Friday, March 17, 2006

Got a Second? The Iraq Invasion Anniversary

With little fanfare – well actually none insofar as I could tell – Representative Joseph Knollenberg (MI) introduced House Resolution 698 on February 28. The bottom line – the “Resolved” paragraph – reads:

“That it is the sense of the House of Representatives that all Americans should participate in a moment of silence to reflect upon the service and sacrifice of members of the United States Armed Forces both at home and abroad.”

The date and the time recommended in HRES 698 for the moment of silence is 12:00 noon on March 26, which would be designated “National Support the Troops Day.”

On March 2, 12 other Members of the Michigan House delegation – Republicans and Democrats – signed on as co-sponsors.

The measure rested in committee until March 14 when Virginia’s Thelma Drake signed on as a co-sponsor and, under a suspension of House rules, brought the proposal before the whole House. The resolution was considered and passed by the House on a voice vote in 18 minutes.

I don’t know any American who doesn’t “support the troops.” Sometimes the support is quite concrete, sometimes quite discreet, sometimes completely internalized. “Support” can be anything from visiting deployed troops (e.g., executive branch or congressional delegations) to keeping equipment and supplies (food, water, other necessities, and “extras”) moving to visiting those in hospitals to writing letters and emails to “holding in the light” all who are in danger to simply wanting the fighting to end and for everyone to return home safely.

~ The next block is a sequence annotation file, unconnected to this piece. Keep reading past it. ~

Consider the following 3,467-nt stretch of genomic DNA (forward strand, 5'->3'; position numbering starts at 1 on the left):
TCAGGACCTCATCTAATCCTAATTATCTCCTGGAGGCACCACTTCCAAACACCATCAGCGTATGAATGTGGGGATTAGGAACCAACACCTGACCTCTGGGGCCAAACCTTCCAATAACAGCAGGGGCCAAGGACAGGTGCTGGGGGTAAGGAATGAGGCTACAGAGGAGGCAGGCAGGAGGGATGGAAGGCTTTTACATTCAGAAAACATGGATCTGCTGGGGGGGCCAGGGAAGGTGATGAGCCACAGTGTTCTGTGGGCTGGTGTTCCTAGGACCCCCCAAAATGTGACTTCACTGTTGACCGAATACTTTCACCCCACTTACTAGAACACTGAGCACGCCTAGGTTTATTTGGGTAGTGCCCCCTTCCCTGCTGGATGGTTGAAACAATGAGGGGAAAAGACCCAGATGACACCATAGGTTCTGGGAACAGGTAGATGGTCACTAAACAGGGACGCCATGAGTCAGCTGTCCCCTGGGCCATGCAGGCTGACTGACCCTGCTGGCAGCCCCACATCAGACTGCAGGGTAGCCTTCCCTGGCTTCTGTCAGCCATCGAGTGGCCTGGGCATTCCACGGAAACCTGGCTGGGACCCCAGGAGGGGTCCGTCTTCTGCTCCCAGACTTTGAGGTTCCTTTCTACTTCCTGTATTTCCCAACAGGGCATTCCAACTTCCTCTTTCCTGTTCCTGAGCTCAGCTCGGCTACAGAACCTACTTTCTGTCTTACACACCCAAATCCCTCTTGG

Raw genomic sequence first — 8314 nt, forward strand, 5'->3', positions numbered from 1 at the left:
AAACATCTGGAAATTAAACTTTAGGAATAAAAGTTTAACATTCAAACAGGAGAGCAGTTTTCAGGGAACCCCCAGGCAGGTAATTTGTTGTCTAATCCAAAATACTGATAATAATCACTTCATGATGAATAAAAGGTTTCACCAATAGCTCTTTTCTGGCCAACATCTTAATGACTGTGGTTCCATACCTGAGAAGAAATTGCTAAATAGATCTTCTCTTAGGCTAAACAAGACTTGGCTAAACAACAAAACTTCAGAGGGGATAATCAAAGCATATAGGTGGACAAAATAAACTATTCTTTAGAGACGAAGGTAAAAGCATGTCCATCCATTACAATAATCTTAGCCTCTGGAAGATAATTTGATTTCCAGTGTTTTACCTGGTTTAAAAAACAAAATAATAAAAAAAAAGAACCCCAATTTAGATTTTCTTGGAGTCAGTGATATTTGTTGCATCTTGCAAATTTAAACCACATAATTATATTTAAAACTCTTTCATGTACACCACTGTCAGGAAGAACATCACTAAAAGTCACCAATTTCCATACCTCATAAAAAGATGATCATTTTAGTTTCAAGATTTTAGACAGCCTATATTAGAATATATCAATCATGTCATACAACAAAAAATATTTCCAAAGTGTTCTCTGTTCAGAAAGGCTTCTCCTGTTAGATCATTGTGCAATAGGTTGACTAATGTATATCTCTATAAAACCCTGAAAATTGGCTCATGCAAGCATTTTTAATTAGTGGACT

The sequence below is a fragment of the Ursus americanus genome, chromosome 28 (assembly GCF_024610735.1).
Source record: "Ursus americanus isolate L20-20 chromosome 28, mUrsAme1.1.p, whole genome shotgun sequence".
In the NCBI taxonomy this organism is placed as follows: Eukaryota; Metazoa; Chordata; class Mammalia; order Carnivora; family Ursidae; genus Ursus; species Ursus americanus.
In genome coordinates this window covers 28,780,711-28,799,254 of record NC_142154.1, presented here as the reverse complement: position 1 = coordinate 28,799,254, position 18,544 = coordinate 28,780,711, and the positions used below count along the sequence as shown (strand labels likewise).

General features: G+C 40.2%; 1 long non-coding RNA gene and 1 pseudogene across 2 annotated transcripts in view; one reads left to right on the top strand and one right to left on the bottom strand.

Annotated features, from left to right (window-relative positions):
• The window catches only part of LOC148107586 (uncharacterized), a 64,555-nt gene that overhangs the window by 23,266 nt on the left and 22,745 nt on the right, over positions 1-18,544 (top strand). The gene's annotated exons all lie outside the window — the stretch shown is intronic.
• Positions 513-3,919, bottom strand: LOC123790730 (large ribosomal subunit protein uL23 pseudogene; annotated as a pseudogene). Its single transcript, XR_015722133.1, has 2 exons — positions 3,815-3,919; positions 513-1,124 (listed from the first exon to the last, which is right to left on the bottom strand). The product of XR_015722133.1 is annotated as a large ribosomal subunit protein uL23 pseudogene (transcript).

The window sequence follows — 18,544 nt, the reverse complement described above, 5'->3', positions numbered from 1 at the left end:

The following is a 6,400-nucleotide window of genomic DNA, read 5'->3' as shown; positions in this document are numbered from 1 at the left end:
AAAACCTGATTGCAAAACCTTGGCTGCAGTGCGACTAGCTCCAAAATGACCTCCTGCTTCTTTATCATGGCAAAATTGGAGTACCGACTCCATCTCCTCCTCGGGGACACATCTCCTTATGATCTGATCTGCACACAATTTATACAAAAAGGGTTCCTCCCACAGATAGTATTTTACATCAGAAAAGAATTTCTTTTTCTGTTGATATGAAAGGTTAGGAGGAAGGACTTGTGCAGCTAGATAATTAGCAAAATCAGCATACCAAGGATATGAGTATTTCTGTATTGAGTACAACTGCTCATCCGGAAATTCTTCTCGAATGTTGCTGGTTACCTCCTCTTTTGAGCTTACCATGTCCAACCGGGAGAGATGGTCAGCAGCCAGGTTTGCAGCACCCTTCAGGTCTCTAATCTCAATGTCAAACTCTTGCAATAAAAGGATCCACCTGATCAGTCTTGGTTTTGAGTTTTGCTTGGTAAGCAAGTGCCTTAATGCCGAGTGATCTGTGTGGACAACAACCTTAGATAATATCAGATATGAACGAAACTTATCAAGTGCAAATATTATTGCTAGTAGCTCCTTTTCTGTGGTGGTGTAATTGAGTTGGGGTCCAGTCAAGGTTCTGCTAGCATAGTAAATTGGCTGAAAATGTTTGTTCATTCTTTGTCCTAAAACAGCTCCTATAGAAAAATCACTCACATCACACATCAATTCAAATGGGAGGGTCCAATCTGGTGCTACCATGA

While I understand the intent of HRES 698, I wonder what happened to HRES 698 ½ and HRES 698 ¾, those “resolutions” that ought to say, respectively:

“Resolved: That it is the sense of the House of Representatives
that all Americans should participate in a moment of silence to
reflect upon the sacrifices and hardships of the Iraqi people.”

“Resolved: That it is the sense of the House of Representatives
that all Americans should participate in a moment of silence to
reflect upon the service and sacrifice of allied military personnel.”

I also wonder why only a moment? In Britain, I have witnessed ceremonies honoring past and present armed forces personnel where five minutes were spent in silent remembrance – that’s minutes, not seconds.

Surely the U.S. public can spare a minute this Sunday (March 19) and another minute the next (March 26) to reflect on the wars and on all those touched by the wars:

-the estimated 400,000-500,000 who have served in the Persian Gulf war zones – an average of .0003-.0002 seconds of thought about each person; or

-the 30,000 to 80,000 Iraqi dead – an average of .004-.0015 seconds of thought about each; or

-the more than 20,000 U.S. injured or wounded – an average of .006 seconds per; or

-the nearly 2,600 U.S. military dead – an average of .046 seconds; or

-the 280 coalition military dead – an average of .428.

Compared to what the President asked of the country – go shopping – 120 seconds is not much of a sacrifice.

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